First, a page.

Internal regulations will not enter into force unless employees are notified via postings at the employer's headquarters and work locations, and the labour authority is notified. They represent the employer's exercise of its particular powers and, while they are not incorporated into employment contracts, employees must comply with them. If the internal regulations include some of the terms and contractual conditions the employer wishes to offer the employees, it will be necessary to obtain the employee's consent to those conditions. The employee must adhere to those clauses unless he or she objects in writing within 21 days of the date the contract starts, or when he or she is notified of the regulations if this occurs later.
Maternity and paternity are eminent social values; therefore employees have the right to receive the protection they are due from their employer and the state in respect of exercising parenthood.
Parental leave comprises the following arrangements:
- initial parental leave;
- initial parental leave exclusive to the mother;
- initial parental leave required to be taken by the father because of the mother's incapacity; and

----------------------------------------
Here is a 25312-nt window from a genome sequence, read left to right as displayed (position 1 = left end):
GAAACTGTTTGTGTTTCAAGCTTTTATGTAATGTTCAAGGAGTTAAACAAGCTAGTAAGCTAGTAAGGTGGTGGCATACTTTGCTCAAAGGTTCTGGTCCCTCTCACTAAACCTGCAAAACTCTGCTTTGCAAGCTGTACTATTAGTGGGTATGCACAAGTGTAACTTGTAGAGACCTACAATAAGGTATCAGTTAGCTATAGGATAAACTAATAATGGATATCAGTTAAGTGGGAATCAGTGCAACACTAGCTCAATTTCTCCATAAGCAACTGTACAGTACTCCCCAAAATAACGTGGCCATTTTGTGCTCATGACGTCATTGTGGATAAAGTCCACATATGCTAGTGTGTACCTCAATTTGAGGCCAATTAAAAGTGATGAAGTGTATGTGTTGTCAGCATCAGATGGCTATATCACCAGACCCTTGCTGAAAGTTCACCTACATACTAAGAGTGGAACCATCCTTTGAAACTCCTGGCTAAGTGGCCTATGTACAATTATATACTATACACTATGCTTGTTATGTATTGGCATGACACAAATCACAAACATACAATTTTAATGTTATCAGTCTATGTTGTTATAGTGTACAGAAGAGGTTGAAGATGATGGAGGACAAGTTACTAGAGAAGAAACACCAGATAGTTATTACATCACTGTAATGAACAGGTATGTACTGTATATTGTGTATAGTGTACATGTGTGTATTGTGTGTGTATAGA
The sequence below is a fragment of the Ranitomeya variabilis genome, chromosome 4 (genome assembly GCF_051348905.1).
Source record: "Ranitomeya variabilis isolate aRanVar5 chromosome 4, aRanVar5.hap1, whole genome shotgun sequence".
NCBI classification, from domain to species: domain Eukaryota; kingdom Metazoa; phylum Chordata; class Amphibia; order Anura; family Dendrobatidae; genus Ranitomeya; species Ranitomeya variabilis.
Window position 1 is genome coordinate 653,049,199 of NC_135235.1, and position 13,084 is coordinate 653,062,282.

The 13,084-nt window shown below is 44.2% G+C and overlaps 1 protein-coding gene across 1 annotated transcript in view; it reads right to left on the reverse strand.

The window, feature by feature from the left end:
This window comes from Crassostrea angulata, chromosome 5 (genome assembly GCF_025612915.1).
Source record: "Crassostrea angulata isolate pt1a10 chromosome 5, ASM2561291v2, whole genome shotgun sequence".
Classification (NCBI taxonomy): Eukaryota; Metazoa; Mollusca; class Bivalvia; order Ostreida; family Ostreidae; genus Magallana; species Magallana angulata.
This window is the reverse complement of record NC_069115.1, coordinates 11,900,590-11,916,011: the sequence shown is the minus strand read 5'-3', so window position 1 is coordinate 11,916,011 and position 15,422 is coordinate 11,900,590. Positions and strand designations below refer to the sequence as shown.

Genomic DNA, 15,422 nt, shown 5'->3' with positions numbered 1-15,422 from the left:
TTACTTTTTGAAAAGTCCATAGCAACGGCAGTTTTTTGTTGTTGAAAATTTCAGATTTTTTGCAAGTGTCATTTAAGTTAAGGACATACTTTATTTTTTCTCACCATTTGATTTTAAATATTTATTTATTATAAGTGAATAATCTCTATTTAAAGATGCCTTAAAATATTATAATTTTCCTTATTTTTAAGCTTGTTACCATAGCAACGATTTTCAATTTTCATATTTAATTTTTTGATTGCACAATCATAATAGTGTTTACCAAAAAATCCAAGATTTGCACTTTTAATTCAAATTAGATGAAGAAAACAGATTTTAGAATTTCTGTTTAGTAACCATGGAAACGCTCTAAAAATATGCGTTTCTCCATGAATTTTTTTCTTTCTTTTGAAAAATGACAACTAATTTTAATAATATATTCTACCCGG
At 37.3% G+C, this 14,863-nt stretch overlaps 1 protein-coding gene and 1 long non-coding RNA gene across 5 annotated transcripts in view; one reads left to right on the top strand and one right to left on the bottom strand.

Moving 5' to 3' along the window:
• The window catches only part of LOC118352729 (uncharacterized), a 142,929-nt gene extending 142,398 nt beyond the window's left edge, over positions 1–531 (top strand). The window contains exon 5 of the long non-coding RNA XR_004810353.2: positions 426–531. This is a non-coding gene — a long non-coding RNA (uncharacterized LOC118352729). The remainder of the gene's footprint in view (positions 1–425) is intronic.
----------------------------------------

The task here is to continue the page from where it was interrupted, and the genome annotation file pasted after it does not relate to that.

- parental leave exclusive to the father.
Working mothers and fathers are entitled, by virtue of the birth of a child, to an initial parental leave of 120 or 150 consecutive days, which they may share after the birth.6
An expectant mother can take up to 30 days of leave before the birth, and it is mandatory for a mother to take six weeks of leave after her child's birth.
It is mandatory for a father to take leave for 20 working days, consecutive or at intervals, within the six weeks following the birth, five of which are to be taken consecutively and immediately after the child's birth.
If childbirth occurs up to 33 weeks' gestation, initial paternity leave is increased to 30 days, and if the mother requires hospitalisation, paternity leave is extended to cover the whole period of hospitalisation.
Initial paternity leave is also increased to 30 days if the child is hospitalised immediately after the recommended post-partum hospitalisation period.
Parents of children with disability, chronic illness or oncological disease benefit from childcare leave, which may be extended to apply for up to six years, subject to the necessary medical certificates.
The LC also sets forth several forms of parental leave of absence: assessment for adoption, appointments related to medically assisted procreation, prenatal appointments, and urgent and indispensable assistance in the event of illness or accident to a child under 12 or, regardless of the age, to a child with disability, chronic illness or oncological disease, up to 30 days a year.
Employees who are pregnant, have recently given birth or are breastfeeding have the right to be excused from working overtime or other flexible working time arrangements.
Furthermore, working parents with children under the age of 12 or, irrespective of their age, children who are disabled, chronically ill or have an oncological disease, have the right to a flexible work schedule.